Freed adds: "We are making sure that changes that are necessary are part of our codes and standards, so building resilience is not optional." Fostering such resilience will be the key to adapting to climate change, he says. Just as the city does not attempt to stop a snowstorm but instead prepares for its aftermath, New York also must plan how it will come through an increase in extreme weather events, whether heat wave or flood.
Whereas other cities plan for climate change, New York may be alone in having at least some estimates for its local impacts, thanks to a relatively new and imprecise modeling effort. That effort is imprecise because the computer models for global climate change typically employ grid cells larger than the city itself. Nevertheless, in addition to the temperature and precipitation changes, the NPCC predicts sea level rise of at least 30 centimeters (and as much as 140 centimeters) by 2100.
"This is a coastal city," Cohen notes, with at least 965 kilometers of coastline and an average height above sea level of roughly five meters. Much of New York's critical infrastructure—from power plants to marine transfer stations for garbage—lies on the waterline. "We need to—and can—figure out ways to operate [coastal infrastructure] with an acceptable level of risk," Freed says.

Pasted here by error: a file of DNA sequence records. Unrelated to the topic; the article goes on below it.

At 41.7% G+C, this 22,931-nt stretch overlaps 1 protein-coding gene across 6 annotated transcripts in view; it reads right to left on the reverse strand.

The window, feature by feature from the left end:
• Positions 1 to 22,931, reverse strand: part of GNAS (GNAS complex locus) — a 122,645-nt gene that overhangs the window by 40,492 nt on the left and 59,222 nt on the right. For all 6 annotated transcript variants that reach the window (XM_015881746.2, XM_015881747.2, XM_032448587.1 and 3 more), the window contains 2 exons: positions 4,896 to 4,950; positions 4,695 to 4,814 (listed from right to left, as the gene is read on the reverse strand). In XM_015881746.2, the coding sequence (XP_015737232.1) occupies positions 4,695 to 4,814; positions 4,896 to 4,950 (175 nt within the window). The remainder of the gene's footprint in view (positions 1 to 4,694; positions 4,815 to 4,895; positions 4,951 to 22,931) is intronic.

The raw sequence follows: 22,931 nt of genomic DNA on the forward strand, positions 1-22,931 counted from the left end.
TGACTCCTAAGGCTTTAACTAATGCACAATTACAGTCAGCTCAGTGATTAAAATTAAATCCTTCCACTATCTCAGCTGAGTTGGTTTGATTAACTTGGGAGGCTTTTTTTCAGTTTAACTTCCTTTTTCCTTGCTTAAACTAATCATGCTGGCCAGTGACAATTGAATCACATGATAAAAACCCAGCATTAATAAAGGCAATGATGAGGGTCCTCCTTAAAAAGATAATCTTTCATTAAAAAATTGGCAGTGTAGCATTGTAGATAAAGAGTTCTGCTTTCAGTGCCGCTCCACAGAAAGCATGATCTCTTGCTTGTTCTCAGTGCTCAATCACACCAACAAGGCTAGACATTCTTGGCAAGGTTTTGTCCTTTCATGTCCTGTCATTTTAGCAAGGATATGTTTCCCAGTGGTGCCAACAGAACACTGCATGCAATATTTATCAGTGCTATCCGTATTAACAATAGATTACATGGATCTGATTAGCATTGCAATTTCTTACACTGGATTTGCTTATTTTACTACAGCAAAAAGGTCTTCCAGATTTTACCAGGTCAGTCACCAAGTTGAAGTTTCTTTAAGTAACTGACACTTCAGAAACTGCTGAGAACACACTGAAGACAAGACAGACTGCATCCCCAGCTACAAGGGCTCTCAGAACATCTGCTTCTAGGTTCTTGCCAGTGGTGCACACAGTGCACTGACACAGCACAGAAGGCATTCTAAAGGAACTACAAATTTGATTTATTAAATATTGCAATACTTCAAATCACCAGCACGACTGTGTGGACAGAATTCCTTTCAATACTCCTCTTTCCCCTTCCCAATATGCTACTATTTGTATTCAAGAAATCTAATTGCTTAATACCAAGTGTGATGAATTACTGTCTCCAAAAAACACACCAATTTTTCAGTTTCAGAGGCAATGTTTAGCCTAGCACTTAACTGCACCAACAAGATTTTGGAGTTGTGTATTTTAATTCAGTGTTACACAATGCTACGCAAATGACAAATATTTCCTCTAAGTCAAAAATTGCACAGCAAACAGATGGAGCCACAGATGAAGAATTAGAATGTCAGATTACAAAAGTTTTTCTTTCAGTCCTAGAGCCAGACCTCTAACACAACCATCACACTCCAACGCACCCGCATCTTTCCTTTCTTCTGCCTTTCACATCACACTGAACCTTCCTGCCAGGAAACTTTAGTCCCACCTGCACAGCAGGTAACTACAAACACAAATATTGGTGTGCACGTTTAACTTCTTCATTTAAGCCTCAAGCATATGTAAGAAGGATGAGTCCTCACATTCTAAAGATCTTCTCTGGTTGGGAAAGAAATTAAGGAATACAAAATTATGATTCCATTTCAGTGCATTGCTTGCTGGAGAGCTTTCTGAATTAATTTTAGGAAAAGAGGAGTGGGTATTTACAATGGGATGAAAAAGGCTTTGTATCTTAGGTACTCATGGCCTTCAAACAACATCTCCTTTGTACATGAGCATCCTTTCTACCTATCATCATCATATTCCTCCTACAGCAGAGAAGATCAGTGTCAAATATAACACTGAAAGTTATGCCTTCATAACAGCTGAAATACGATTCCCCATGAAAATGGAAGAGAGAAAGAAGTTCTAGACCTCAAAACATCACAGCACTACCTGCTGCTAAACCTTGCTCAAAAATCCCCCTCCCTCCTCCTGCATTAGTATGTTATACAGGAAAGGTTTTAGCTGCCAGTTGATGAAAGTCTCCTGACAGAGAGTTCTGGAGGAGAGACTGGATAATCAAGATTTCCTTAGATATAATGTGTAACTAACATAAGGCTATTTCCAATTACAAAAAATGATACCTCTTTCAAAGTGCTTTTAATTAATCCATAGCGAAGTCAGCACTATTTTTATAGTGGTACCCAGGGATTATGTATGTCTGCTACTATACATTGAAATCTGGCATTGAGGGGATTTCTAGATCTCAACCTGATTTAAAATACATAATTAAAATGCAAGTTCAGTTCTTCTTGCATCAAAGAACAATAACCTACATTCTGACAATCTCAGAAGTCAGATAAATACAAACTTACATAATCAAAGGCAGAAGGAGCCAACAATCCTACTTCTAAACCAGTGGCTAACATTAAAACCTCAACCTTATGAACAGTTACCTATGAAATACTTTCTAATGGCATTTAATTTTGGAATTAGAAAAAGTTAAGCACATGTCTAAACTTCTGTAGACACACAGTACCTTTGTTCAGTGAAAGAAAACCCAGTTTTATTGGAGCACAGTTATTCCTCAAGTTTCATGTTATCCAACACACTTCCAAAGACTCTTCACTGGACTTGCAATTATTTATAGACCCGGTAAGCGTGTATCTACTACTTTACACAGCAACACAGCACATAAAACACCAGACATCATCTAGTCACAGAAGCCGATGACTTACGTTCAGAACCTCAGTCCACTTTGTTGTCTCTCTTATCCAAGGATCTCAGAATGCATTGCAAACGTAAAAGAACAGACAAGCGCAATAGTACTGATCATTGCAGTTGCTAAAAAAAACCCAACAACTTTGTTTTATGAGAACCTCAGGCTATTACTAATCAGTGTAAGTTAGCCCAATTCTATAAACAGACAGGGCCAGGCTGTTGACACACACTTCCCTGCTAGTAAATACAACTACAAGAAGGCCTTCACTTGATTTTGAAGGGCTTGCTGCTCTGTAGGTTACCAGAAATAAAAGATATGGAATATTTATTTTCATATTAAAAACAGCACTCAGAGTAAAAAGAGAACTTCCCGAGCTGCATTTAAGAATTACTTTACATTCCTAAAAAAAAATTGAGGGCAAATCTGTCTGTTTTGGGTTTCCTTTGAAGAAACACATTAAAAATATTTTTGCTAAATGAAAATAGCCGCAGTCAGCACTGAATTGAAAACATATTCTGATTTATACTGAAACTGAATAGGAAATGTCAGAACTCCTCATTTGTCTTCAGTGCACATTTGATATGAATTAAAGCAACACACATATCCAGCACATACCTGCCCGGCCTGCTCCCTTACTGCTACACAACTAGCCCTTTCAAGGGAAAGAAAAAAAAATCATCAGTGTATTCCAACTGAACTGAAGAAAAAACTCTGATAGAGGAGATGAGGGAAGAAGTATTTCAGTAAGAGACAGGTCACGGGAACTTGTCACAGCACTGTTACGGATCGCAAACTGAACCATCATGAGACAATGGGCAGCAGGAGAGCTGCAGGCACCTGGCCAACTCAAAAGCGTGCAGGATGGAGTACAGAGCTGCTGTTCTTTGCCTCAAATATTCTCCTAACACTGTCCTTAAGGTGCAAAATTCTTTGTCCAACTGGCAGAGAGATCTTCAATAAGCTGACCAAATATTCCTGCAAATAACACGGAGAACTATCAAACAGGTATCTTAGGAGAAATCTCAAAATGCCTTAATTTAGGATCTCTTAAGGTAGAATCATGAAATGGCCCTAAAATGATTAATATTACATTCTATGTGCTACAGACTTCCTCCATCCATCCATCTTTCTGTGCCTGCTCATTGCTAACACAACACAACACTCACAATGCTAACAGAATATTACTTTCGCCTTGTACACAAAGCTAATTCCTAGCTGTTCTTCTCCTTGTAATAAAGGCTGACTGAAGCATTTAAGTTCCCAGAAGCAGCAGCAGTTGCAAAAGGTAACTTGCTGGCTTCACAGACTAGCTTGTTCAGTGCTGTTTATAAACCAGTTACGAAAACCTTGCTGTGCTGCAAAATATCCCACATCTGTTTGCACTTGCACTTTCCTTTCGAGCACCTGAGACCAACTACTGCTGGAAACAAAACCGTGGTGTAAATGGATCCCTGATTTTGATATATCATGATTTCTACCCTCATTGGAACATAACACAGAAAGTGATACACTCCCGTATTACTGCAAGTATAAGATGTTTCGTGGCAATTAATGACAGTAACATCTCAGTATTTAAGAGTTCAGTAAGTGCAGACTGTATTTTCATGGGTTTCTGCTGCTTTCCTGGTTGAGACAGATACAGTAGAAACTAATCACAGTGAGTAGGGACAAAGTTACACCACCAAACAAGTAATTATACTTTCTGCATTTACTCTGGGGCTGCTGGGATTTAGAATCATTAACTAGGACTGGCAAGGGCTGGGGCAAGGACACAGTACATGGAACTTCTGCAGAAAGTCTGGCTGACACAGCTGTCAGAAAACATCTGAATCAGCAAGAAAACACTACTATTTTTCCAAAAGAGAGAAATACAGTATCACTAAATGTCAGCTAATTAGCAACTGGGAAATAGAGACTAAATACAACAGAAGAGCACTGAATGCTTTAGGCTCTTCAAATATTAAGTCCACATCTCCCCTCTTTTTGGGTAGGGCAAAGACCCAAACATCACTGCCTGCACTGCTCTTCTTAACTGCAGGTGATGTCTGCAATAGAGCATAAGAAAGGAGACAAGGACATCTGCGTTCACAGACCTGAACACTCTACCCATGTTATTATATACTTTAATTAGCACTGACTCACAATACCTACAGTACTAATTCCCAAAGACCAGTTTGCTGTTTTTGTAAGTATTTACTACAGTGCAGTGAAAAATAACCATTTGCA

A mayoral task force of 40 government agencies and other stakeholders is currently evaluating what the estimates for sea-level rise and other climate change risks will ultimately mean for New York City, particularly for critical infrastructure like the water supply, in order to prioritize upgrades. "You have to be constantly investing in infrastructure and thinking about vulnerabilities as well as new technologies," Cohen says. "Concern for climate change helps you do that."
Already, efforts have begun, such as raising the generators as well as installing flood doors and other barriers, at a wastewater treatment plant in the Rockaways, Queens, that is currently prone to flooding. "When the waters recede we can flip the proverbial switch and only temporarily shut down," Freed notes.
The NPCC, for its part, stresses such flexible adaptation in any core infrastructure plans. An effective response to climate change, the panel wrote in its December 2009 assessment, promotes "strategies that can evolve through time as climate risk assessment, evaluation of adaptation strategies, and monitoring continues."
Of course the ultimate flexible adaptation will mean updating the plan to deal with a continuing climate of change, in both the political and physical realms. The first revision of PlaNYC is due April 22, 2011. "You can't actually climate-proof a city," Freed says. But "the benefits of the things that make sense to do today greatly increase as our climate changes."